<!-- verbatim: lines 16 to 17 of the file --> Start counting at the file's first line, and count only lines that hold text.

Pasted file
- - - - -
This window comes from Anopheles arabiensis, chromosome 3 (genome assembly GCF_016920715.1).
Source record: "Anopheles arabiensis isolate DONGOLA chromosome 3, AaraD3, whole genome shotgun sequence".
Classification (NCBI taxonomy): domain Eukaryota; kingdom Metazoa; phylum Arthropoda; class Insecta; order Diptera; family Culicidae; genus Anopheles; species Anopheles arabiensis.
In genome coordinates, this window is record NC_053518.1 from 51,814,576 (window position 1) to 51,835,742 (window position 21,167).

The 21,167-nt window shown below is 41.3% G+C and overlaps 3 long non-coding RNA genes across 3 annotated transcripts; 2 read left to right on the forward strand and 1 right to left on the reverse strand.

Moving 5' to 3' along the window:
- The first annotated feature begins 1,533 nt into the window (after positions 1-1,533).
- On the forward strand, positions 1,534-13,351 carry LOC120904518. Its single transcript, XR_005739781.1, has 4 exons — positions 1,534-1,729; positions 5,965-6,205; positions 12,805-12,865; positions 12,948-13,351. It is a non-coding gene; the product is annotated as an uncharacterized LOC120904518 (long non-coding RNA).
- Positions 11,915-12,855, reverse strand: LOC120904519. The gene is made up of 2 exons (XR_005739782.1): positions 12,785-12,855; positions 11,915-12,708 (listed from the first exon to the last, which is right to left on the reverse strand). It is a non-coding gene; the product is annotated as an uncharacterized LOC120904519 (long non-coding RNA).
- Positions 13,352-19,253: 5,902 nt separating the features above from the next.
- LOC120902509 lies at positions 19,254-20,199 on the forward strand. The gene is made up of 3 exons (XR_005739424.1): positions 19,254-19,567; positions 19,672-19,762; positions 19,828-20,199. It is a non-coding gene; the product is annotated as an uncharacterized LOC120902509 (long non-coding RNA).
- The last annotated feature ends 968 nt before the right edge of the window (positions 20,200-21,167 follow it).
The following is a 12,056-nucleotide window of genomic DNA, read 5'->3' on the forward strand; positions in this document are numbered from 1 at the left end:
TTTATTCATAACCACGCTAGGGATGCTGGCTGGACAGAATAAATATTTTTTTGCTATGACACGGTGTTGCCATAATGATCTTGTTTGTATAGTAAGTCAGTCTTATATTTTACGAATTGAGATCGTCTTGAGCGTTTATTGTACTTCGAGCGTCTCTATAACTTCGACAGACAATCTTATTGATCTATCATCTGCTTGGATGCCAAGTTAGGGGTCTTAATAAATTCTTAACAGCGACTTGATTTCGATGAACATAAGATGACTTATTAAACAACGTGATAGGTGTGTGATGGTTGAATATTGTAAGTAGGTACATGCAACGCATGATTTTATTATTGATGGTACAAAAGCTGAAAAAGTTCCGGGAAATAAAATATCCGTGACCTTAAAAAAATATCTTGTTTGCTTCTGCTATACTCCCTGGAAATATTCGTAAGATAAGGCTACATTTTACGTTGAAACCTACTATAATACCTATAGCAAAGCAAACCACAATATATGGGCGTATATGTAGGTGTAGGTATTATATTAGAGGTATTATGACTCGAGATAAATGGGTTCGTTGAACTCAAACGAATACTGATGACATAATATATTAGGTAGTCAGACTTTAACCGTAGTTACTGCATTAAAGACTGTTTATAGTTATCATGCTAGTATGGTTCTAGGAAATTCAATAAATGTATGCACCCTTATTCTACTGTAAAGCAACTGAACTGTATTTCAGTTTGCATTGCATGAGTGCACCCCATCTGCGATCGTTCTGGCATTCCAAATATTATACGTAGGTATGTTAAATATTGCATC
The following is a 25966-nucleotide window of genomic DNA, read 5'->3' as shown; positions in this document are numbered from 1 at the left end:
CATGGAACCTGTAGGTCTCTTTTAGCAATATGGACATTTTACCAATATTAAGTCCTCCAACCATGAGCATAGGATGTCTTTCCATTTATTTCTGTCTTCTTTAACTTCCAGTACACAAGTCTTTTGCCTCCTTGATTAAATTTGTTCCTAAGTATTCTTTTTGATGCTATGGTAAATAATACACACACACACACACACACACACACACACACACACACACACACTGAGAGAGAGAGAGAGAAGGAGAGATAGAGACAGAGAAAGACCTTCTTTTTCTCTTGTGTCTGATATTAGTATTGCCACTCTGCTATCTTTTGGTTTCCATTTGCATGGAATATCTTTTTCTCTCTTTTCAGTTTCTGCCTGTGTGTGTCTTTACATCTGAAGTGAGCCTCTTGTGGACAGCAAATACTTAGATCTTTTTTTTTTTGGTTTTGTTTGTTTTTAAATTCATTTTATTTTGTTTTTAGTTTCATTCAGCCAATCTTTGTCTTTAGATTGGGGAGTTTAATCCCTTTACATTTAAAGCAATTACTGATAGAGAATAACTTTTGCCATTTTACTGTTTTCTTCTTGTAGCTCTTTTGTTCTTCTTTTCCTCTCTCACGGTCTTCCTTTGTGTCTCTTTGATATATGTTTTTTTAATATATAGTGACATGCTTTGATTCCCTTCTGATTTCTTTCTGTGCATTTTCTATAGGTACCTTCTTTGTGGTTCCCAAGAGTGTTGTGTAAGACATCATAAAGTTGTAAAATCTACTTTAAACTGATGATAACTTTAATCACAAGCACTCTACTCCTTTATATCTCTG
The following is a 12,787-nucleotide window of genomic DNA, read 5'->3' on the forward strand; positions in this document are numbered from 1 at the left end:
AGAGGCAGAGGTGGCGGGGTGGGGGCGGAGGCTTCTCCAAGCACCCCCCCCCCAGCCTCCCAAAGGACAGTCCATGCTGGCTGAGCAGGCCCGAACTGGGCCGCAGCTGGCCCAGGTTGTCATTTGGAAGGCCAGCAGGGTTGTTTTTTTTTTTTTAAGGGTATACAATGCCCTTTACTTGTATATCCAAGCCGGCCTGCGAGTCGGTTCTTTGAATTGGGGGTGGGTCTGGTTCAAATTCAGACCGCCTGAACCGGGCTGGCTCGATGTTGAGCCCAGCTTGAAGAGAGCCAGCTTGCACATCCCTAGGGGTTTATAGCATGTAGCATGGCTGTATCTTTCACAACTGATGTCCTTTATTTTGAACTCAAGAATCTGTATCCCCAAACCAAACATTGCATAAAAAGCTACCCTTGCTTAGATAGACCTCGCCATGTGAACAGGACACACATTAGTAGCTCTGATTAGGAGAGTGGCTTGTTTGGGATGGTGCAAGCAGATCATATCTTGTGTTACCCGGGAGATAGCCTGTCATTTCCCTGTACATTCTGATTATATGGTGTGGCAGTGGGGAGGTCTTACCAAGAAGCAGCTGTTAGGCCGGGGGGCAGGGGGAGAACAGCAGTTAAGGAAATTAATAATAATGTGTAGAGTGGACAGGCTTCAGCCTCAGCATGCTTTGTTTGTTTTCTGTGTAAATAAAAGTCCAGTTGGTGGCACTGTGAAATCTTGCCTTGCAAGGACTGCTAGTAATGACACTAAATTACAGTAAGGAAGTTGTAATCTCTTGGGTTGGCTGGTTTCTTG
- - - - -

CATGGAACCTGTAGGTCTCTTTTAGCAATATGGACATTTTACCAATATTAAGTCCTCCAACCATGAGCATAGGATGTCTTTCCATTTATTTCTGTCTTCTTTAACTTCCAGTACACAAGTCTTTTGCCTCCTTGATTAAATTTGTTCCTAAGTATTCTTTTTGATGCTATGGTAAATAATACACACACACACACACACACACACACACACACACACACACACACTGAGAGAGAGAGAGAGAAGGAGAGATAGAGACAGAGAAAGACCTTCTTTTTCTCTTGTGTCTGATATTAGTATTGCCACTCTGCTATCTTTTGGTTTCCATTTGCATGGAATATCTTTTTCTCTCTTTTCAGTTTCTGCCTGTGTGTGTCTTTACATCTGAAGTGAGCCTCTTGTGGACAGCAAATACTTAGATCTTTTTTTTTTTGGTTTTGTTTGTTTTTAAATTCATTTTATTTTGTTTTTAGTTTCATTCAGCCAATCTTTGTCTTTAGATTGGGGAGTTTAATCCCTTTACATTTAAAGCAATTACTGATAGAGAATAACTTTTGCCATTTTACTGTTTTCTTCTTGTAGCTCTTTTGTTCTTCTTTTCCTCTCTCACGGTCTTCCTTTGTGTCTCTTTGATATATGTTTTTTTAATATATAGTGACATGCTTTGATTCCCTTCTGATTTCTTTCTGTGCATTTTCTATAGGTACCTTCTTTGTGGTTCCCAAGAGTGTTGTGTAAGACATCATAAAGTTGTAAAATCTACTTTAAACTGATGATAACTTTAATCACAAGCACTCTACTCCTTTATATCTCTG
The following is a 12,787-nucleotide window of genomic DNA, read 5'->3' on the forward strand; positions in this document are numbered from 1 at the left end: